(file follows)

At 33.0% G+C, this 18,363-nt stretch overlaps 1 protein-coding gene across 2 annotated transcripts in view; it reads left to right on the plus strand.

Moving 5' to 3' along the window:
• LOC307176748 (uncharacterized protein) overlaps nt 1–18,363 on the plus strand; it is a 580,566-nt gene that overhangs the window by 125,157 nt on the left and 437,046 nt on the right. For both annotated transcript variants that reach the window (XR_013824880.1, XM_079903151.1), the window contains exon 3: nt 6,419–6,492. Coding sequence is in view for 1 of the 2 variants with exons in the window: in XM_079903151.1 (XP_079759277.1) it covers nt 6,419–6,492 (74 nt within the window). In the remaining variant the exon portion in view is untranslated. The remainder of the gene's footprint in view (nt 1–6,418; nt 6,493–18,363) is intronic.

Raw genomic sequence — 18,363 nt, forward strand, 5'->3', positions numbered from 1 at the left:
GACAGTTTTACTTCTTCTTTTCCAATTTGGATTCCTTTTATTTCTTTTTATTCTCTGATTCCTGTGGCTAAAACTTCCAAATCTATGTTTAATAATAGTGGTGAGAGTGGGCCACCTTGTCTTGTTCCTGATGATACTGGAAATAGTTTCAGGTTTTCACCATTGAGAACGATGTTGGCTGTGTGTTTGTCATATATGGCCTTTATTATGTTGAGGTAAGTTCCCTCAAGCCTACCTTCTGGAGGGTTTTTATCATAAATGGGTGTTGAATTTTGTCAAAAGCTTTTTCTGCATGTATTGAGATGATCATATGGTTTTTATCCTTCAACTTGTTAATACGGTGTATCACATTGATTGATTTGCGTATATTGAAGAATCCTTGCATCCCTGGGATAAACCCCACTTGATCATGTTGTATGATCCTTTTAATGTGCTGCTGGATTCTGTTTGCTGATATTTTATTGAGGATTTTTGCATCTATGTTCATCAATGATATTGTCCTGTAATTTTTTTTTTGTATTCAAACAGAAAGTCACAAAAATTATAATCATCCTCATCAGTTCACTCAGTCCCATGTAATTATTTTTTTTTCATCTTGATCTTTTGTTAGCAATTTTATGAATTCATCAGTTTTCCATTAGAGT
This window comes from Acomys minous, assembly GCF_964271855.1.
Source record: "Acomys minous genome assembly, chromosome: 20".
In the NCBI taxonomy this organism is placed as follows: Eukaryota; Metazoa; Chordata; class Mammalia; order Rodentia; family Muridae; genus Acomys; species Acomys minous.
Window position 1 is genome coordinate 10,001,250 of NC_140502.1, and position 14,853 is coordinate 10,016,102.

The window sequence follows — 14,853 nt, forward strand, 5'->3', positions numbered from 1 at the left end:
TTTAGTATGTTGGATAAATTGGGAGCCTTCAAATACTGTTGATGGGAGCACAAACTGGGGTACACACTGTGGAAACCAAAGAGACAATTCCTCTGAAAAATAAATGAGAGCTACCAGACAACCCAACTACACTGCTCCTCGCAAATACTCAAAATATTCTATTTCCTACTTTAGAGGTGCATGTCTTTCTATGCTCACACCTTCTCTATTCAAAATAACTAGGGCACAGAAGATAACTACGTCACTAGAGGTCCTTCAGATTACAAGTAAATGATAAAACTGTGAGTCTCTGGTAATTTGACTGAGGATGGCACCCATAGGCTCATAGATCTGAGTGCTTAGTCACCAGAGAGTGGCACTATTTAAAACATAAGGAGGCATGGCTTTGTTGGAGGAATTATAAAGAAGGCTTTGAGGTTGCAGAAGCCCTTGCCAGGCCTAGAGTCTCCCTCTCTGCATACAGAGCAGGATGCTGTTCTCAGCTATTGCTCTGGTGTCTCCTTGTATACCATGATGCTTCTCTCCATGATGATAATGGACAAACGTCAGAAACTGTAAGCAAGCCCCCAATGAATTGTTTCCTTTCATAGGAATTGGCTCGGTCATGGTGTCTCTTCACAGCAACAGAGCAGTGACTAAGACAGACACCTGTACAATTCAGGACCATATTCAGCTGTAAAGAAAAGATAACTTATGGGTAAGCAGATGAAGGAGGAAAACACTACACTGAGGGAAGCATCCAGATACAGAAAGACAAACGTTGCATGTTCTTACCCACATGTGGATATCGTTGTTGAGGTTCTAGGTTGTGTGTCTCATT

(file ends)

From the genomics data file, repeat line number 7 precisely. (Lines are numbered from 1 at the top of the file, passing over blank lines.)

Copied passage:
Source record: "Acomys minous genome assembly, chromosome: 20".